The key is to talk to people here and friends who ride for a sense of what bikes are of reasonable quality and which aren't. If your LBS sells used bikes, that's a good place to start...in any event, a knowledgeable friend is a good idea as well.
Then call up Colorado Cyclist or Excel and get a nice set of wheels built--Ultegra/CXP33, with (my opinion, others may differ) 32x or 36x 14-15-14 double butted spokes. These will be very solid wheels, and will cost around $200-250.
That leaves the rest for componentry. The crank/BB will likely be fine, but you'll need cassette, chain, derailers, shifters, and -- maybe -- brakes. If you look at the 105 category and maybe buy some used stuff, you should be able to do it fairly easily.
Also, remember to sell off any components you remove on eBay. The RB-2 frame paid for itself that way, when I sold its old drivetrain and wheels on the 'net.
You may also want to replace your saddle/stem/handlebars as part of the process, but take is easy...you don't need to do things all at once.
Save out enough money for a decent pair of shoes and pedals (Specialized often has large sizes of their MTB shoes for extremely good prices--like $10/pair!). Add a pair of shorts and you're all set.
|Weight's not a big issue, but height will be.||Cory|
Nov 20, 2003 12:15 PM
|I'm an inch taller than you, and have drifted down from 260 to 220 in the last few years. 225 is within the capabilities of sensible (no fewer than 32 spokes; 36 is better) wheels, and you won't have problems there.
What will be tough, though, is fit. Most bike shops will try to sell you a 62cm frame, or even a 60, because that's what they stock and there's not much alternative in that price range. Don't believe that a longer seat post will make a too-small frame fit you--if you have to reach down 6 inches to the handlebars, you're not ever going to be comfortable and you'll never ride as far or as enjoyably as you could. IMO, it's worth looking around, waiting as long as necessary and buying used (e-bay?) to find a frame that fits. The 5'9" guys in the bike shop will tell you that's a 62, but I'd be surprised if you weren't more comfortable on a 64.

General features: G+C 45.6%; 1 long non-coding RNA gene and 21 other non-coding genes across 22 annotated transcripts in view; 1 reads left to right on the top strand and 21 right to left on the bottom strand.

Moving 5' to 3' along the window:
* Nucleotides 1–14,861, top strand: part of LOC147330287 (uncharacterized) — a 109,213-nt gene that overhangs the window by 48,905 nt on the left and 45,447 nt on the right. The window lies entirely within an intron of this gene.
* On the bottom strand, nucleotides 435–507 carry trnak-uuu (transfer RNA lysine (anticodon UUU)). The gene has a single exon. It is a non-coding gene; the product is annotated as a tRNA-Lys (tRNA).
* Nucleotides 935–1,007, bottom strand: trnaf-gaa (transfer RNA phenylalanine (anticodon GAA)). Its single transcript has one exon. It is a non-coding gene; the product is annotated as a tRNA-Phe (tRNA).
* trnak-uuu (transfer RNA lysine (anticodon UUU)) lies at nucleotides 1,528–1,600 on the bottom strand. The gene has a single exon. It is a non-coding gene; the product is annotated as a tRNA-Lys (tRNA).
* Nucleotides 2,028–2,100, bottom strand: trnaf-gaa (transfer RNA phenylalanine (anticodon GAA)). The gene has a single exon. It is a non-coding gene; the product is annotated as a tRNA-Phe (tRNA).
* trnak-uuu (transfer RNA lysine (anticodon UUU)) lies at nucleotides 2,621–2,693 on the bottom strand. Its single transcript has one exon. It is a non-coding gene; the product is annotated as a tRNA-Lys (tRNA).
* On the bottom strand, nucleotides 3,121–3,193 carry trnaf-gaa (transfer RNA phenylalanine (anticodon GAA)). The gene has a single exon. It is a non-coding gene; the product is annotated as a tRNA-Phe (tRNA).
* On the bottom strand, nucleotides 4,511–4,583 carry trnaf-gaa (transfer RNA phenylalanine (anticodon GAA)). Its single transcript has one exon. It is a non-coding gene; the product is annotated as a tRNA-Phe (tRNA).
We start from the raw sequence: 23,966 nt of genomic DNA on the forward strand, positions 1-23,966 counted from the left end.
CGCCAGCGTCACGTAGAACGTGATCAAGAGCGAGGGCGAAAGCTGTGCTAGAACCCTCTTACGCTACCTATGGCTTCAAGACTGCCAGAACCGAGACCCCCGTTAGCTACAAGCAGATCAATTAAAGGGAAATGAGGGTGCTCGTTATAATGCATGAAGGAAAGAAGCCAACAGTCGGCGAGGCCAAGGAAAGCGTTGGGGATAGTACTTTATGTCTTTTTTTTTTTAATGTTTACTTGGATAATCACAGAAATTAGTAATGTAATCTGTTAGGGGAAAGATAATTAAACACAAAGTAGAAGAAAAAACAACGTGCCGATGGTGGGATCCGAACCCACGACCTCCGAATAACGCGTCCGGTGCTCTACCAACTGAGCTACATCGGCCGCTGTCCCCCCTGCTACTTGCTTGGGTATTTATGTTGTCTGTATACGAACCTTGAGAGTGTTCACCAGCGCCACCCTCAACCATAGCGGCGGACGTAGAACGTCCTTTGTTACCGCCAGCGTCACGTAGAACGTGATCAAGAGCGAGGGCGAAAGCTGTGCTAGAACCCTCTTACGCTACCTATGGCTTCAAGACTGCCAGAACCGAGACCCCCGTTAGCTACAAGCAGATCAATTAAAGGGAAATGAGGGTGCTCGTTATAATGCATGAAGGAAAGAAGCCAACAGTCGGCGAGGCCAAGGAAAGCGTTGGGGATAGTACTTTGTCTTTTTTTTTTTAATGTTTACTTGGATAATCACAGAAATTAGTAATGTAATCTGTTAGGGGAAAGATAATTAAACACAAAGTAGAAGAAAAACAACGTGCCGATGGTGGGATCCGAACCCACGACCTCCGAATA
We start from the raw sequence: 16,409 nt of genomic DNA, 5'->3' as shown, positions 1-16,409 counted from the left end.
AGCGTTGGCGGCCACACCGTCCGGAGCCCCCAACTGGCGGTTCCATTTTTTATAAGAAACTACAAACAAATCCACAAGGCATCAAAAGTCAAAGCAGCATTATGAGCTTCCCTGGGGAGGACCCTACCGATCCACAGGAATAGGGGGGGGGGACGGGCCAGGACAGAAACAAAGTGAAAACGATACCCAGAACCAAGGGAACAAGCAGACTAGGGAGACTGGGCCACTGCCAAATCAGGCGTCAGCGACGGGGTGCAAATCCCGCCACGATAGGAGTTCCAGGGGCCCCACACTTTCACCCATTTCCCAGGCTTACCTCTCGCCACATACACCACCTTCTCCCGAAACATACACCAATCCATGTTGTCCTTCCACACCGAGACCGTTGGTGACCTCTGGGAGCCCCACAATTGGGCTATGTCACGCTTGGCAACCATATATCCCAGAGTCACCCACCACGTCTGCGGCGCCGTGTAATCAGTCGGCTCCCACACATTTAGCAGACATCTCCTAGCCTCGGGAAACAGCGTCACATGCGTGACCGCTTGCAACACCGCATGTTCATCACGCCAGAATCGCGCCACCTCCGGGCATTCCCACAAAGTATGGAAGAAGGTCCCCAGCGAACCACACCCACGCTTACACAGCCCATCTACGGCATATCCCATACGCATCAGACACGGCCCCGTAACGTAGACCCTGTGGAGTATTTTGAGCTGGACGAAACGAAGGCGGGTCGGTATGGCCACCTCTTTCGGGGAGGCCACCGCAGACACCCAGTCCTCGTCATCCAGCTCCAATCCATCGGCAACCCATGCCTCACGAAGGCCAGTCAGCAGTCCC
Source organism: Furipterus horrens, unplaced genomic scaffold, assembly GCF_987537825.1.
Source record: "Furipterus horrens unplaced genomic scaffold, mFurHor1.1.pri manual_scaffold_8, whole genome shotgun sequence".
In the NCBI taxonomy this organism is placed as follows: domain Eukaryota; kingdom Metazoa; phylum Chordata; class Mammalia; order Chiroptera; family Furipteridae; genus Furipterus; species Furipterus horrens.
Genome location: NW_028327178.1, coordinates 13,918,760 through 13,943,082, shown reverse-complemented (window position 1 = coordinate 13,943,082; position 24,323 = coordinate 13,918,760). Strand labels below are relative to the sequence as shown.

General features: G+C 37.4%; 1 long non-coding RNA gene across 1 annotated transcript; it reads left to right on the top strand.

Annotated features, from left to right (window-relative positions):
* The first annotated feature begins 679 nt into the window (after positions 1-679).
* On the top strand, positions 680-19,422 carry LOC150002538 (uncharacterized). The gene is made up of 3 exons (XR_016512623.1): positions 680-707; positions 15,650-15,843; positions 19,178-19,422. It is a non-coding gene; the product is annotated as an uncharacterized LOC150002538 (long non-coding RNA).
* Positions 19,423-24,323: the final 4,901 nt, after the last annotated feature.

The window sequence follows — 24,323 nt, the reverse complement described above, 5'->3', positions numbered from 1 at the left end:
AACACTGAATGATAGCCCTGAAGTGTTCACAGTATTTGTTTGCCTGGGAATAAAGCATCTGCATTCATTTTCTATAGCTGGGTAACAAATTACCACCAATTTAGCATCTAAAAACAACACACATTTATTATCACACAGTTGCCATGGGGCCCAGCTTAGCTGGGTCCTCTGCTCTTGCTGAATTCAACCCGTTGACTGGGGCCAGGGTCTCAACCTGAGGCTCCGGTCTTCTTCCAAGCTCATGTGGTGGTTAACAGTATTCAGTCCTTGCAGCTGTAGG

As somebody else said, though, they're very hard to find in that price range. Another reason to buy used.
|62 in some brands (ie Lemond) could fit him (nm)||ColnagoFE|
Nov 20, 2003 3:44 PM
|A few suggestions||bigrider|
Nov 20, 2003 12:56 PM
|There is a lot of good advice above, here is my suggestion
Your shape will dictate your bike needs, long legs or long torso, maybe a medium build. Find out what you are before you do anything and what bike geometry fits. Seek out a friendly road group and pick their brains. Filter it and keep the stuff that is commonly agreed upon as fact and the rest as opinion.
Since your two parameters are stiffness and 1000 bucks
You could buy
Schwinn Fastback with 105 $700 Aluminum
Scattante CFR with Ultegra $1299 Carbon Fiber
These are at supergo
Viner Comp up to 64cm $550 Frame and Fork (Steel w/carbon fork)
Bianchi SL 63cm $550 Aluminum with Carbon Fork
105 Build Kit if you buy frame and fork $725
Some of these suggestions are over your price point. If you want to stick to 1000 buy aluminum with 105 and trade or sell the wheels and build up what was mentioned in the other posts.
My final suggestion is to be sure of what you want. Too often the parameters we set are the wrong ones if your road riding becomes your joy. Hence, you will hear a lot of people steering you away from low end aluminum because it ain't the cat's meow on a long ride. They will also try to get you to buy better wheels that will hold up for you but won't be on bikes in that price band.